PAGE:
Tlaco (MH641r)

Tlaco (MH641r)
Compound Glyph

Glyph or Iconographic Image Description: 

This black-line drawing for the simplex glyph of the personal name, Tlaco ("Middle Child" or "Enslaved Person"), shows a man's head in profile, facing toward the viewer's left, and around his neck is a round (likely wooden) collar attached to a horizontal pole or stick (tlacotl). This restraining collar was how people were marked as enslaved, and it was supposed to inhibit their escape. The word for slave is tlacotli. The absence of anything more than the name "Diego," suggests that he was enslaved, as opposed to being the middle child. Besides, birth order names were more common for girls and women.

Description, Credit: 

Stephanie Wood

Added Analysis: 

The stick (tlacotl) and the term for slave (tlacotli) can both be reduced to Tlaco, this man's name (or a label for his status as an enslaved person). But one of the words could be seen as a phonetic complement. The gloss suggests Tlacon, but the final "n" may be intrusive.

John Frederick Schwaller explains (The Church in Colonial Latin America, 2000, 88) how Tiacapan was often the name of the oldest child, Tlaco the name of the middle child, and Xoco the youngest. While Tlaco is more commonly known for girls, Alonso Zamora suggests "Middle Brother" for a reading of this glyph in his blog Tlacuilolli. The stick that is part of the restraint that was put around the neck of an enslaved person can be a tlacotl, the slave a tlacotli, and the half-circle of the throat constrictor could be seen as (tlaco) (half, which is close to the meaning of middle). So, the glyph is at least partly phonographic.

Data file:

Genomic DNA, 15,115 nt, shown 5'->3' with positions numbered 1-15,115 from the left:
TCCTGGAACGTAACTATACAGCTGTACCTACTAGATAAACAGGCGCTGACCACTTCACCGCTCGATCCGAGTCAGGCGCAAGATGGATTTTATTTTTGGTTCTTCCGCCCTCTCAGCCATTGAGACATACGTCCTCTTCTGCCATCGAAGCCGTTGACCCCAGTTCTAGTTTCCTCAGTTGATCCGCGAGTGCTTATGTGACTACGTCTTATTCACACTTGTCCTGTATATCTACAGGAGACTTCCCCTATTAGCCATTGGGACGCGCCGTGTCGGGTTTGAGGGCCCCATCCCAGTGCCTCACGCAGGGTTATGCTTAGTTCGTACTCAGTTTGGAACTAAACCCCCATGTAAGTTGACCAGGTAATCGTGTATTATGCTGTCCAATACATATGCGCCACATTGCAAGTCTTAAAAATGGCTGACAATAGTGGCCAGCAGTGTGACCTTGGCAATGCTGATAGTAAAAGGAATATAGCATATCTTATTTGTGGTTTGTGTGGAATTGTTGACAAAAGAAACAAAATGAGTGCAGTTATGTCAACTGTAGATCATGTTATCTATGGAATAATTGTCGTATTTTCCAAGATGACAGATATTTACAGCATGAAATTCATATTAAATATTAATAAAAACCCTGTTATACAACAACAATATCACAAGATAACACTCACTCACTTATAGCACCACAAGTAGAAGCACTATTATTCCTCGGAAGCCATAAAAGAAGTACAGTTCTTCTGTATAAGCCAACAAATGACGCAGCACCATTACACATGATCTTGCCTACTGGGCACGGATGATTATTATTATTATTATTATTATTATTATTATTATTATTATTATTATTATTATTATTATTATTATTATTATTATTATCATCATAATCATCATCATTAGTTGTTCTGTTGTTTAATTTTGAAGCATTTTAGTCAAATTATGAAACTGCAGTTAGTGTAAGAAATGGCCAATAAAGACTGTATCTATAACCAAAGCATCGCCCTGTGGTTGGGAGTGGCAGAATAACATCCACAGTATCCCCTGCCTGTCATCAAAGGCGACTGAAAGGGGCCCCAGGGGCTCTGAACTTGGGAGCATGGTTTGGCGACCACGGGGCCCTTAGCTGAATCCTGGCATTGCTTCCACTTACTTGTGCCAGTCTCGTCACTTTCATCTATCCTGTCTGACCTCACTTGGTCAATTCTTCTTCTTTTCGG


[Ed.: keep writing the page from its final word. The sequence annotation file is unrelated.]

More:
Added Analysis, Credit: 

Stephanie Wood

Gloss Image: 
Gloss Diplomatic Transcription: 


Gloss Normalization: 


Gloss Analysis, Credit: 

Stephanie Wood

Date of Manuscript: 


Creator's Location (and place coverage): 

Huejotzingo, Puebla

Semantic Categories: 
Cultural Content, Credit: 

Jeff Haskett-Wood


slaves, enslaved persons, slavery, esclavizados, sticks, palos, collares

Glyph or Iconographic Image: 
Relevant Nahuatl Dictionary Word(s): 
Glyph/Icon Name, Spanish Translation: 

una persona esclavizada

Spanish Translation, Credit: 

Stephanie Wood

Image Source: 

Matrícula de Huexotzinco, folio 641r, World Digital Library,

Image Source, Rights: 

This manuscript is hosted by the Library of Congress and the World Digital Library; used here with the Creative Commons, “Attribution-NonCommercial-ShareAlike 3.0 License” (CC-BY-NC-SAq 3.0).

Historical Contextualizing Image: